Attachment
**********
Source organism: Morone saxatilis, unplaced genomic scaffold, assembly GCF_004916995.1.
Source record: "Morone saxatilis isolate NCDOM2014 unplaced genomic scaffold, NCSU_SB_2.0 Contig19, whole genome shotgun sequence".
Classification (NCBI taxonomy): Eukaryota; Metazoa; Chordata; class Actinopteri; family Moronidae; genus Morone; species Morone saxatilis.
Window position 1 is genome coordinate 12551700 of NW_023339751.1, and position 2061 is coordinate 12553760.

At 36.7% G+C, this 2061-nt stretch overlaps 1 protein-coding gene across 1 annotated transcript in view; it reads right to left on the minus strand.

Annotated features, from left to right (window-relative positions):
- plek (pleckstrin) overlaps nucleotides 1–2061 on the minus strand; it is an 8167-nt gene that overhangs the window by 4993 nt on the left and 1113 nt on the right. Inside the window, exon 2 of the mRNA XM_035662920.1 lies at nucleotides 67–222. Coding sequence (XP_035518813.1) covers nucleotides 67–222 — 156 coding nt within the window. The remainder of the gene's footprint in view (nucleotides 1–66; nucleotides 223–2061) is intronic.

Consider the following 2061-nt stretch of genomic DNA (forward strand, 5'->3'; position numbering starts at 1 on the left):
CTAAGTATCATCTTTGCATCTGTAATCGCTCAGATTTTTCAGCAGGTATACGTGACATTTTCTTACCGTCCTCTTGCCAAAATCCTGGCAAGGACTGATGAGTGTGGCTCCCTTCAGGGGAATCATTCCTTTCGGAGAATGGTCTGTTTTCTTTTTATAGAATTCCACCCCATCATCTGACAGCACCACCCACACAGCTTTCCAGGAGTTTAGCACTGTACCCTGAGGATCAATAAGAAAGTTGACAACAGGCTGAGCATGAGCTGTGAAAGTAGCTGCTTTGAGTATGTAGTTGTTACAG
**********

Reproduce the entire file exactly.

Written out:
Source organism: Morone saxatilis, unplaced genomic scaffold, assembly GCF_004916995.1.
Source record: "Morone saxatilis isolate NCDOM2014 unplaced genomic scaffold, NCSU_SB_2.0 Contig19, whole genome shotgun sequence".
Classification (NCBI taxonomy): Eukaryota; Metazoa; Chordata; class Actinopteri; family Moronidae; genus Morone; species Morone saxatilis.
Window position 1 is genome coordinate 12551700 of NW_023339751.1, and position 2061 is coordinate 12553760.

At 36.7% G+C, this 2061-nt stretch overlaps 1 protein-coding gene across 1 annotated transcript in view; it reads right to left on the minus strand.

Annotated features, from left to right (window-relative positions):
- plek (pleckstrin) overlaps nucleotides 1–2061 on the minus strand; it is an 8167-nt gene that overhangs the window by 4993 nt on the left and 1113 nt on the right. Inside the window, exon 2 of the mRNA XM_035662920.1 lies at nucleotides 67–222. Coding sequence (XP_035518813.1) covers nucleotides 67–222 — 156 coding nt within the window. The remainder of the gene's footprint in view (nucleotides 1–66; nucleotides 223–2061) is intronic.

Consider the following 2061-nt stretch of genomic DNA (forward strand, 5'->3'; position numbering starts at 1 on the left):
CTAAGTATCATCTTTGCATCTGTAATCGCTCAGATTTTTCAGCAGGTATACGTGACATTTTCTTACCGTCCTCTTGCCAAAATCCTGGCAAGGACTGATGAGTGTGGCTCCCTTCAGGGGAATCATTCCTTTCGGAGAATGGTCTGTTTTCTTTTTATAGAATTCCACCCCATCATCTGACAGCACCACCCACACAGCTTTCCAGGAGTTTAGCACTGTACCCTGAGGATCAATAAGAAAGTTGACAACAGGCTGAGCATGAGCTGTGAAAGTAGCTGCTTTGAGTATGTAGTTGTTACAG